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Why Do Guests "Hire" Hotels? - Newsletter 48

In Newsletter #48: Why guests "hire" hotels | Room service makes a comeback | A recent hospitality technology company acquisition raises questions. 

I was recently reminded just how great Dmitry, my cofounder and CTO, is at humanizing technology. If you didn’t catch his webinar with Duetto on Rethinking the Hotel Tech Stack, I highly encourage you watch it. He uses the “Jobs Framework” - the topic of the most recent book we are reading in our “famous” book club - to facilitate this rethinking. More on that below. Also below, we thank a few hotels for prioritizing room service and we take a look at a surprising acquisition in the review space.

Meanwhile, it’s the week of the year we most look forward to… HITEC! Hospitality technology’s biggest showcase is next week in Toronto. If it’s your first time going or if you simply want to learn more about the show, check out an Insider’s Guide that we published today. It’s going to be crazy next week and we look forward to seeing a lot of you there. If you are not going, but have a shopping list for technology, send me an email this week and I will have the team look into it for you.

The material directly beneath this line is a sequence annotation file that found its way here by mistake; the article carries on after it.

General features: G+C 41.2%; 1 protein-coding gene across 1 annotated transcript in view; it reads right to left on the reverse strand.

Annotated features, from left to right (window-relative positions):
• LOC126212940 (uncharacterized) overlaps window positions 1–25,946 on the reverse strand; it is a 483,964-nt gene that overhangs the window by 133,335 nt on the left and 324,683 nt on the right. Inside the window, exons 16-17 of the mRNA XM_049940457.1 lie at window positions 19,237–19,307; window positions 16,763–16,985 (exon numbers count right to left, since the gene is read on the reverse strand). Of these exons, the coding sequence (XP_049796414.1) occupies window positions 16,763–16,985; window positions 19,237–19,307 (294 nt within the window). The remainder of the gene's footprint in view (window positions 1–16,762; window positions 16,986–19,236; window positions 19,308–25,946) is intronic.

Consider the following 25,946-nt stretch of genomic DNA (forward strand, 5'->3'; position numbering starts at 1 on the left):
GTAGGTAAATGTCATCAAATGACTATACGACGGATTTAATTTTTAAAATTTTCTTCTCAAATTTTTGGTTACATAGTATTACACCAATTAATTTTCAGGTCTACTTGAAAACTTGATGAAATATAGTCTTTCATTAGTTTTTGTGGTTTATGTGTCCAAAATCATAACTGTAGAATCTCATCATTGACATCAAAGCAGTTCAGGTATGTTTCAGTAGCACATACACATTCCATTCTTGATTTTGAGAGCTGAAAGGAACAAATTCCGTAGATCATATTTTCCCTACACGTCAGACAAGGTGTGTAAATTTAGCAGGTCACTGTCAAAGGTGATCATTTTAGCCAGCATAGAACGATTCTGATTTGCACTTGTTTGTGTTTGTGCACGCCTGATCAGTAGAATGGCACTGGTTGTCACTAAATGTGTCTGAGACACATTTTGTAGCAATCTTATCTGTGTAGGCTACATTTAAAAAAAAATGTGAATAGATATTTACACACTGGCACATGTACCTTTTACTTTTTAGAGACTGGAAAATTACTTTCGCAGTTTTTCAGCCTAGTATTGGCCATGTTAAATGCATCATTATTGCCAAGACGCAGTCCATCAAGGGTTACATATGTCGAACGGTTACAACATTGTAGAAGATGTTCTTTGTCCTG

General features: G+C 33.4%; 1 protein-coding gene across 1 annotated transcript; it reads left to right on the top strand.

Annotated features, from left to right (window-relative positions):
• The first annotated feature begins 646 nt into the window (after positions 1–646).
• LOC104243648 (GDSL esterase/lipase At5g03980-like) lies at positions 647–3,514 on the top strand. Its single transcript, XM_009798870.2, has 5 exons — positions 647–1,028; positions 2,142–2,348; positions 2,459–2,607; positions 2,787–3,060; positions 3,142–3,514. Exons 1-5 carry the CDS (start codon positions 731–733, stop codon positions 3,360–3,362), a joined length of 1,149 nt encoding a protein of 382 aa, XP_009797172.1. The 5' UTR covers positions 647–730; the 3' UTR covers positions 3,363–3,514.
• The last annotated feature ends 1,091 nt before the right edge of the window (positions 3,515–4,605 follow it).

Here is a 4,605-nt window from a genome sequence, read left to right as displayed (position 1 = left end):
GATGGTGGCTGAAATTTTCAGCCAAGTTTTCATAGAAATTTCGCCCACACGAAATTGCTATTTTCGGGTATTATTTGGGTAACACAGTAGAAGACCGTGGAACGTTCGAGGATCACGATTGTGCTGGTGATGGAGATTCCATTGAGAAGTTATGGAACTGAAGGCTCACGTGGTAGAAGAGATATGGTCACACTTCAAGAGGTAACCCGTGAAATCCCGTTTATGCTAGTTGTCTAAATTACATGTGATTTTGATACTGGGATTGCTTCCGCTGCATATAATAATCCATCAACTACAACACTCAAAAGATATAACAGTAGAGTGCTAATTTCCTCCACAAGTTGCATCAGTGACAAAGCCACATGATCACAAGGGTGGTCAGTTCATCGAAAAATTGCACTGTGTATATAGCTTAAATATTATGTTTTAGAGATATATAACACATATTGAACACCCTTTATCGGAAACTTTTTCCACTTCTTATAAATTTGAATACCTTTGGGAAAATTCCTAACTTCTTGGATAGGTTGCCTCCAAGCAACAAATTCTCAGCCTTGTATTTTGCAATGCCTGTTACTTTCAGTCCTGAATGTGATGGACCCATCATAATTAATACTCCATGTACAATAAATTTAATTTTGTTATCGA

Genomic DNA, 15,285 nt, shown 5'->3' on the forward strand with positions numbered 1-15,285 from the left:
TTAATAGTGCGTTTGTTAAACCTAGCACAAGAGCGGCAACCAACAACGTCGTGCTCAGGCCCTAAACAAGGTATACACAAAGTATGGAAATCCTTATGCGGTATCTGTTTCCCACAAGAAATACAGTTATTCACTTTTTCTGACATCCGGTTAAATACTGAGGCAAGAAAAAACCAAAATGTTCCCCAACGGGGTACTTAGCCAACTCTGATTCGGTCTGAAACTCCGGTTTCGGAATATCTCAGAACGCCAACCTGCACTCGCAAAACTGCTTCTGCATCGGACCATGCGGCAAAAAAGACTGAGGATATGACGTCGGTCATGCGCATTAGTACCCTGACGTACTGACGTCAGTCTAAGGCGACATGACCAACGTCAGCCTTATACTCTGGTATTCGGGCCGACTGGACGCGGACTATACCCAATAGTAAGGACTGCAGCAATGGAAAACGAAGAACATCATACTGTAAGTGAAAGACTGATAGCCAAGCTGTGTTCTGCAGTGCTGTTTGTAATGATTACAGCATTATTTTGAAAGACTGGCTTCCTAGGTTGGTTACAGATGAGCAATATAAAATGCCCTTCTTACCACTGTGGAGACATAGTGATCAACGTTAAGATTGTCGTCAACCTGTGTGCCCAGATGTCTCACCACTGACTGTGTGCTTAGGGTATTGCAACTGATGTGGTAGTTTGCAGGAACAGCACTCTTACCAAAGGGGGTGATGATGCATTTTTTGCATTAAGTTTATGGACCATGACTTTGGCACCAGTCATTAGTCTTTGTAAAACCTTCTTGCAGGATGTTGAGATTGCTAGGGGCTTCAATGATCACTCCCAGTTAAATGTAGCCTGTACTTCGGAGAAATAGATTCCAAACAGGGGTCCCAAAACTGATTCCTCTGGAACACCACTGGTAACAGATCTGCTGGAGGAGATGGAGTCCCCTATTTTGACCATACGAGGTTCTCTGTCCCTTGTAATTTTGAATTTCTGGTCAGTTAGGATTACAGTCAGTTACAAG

Lastly, want to let everyone know about a not-so-secret piece of exciting news (we’ll be publishing some press on it very soon I hope). HTNG, the industry’s technology standards body, has just announced a new workgroup that will be co-chaired by Dmitry and could really help our industry… an API Registry. Our industry has so many inefficiencies created from technologies being disconnected from one another. Imagine a future in which you can just look up which options work best with your existing tech stack when you need a solution. Sign up here to learn more and be part of this.


See you in Toronto?
Alex Shashou





Hoteling like a local

Harvard Business ReviewWhat Airbnb Understands About Customers’ “Jobs to Be Done”

Why it matters: 

How might a hotel approach technology decisions if it thought of providing a guest experience as a “job to be done”? 

Instead of thinking about technology features or stages of the customer journey (like “booking” and “in-stay”), what if hotel technology decision makers thought instead about the jobs the hotel needs to be doing for the guest in a holistic way and selected technology accordingly?

Such is the proposition of Harvard Business School professor Clay Christensen’s “Jobs” framework. As Karen Dillon, Christensen’s co-author, describes, “Too many companies focus on making their products better and better without ever understanding why customers make the choices they do. Customers don’t simply buy products or services. They “hire” them to do a job. That job is not just about function (having a nice bed to sleep in) but about creating the right set of experiences for customers.” One need only to look as far as Airbnb’s “Live Like A Local” campaign to see how powerful this exercise can be.